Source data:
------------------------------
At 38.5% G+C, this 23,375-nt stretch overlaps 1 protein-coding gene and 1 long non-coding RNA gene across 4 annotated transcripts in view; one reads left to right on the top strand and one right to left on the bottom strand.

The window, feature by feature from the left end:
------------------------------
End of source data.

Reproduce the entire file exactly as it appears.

At 38.5% G+C, this 23,375-nt stretch overlaps 1 protein-coding gene and 1 long non-coding RNA gene across 4 annotated transcripts in view; one reads left to right on the top strand and one right to left on the bottom strand.

The window, feature by feature from the left end: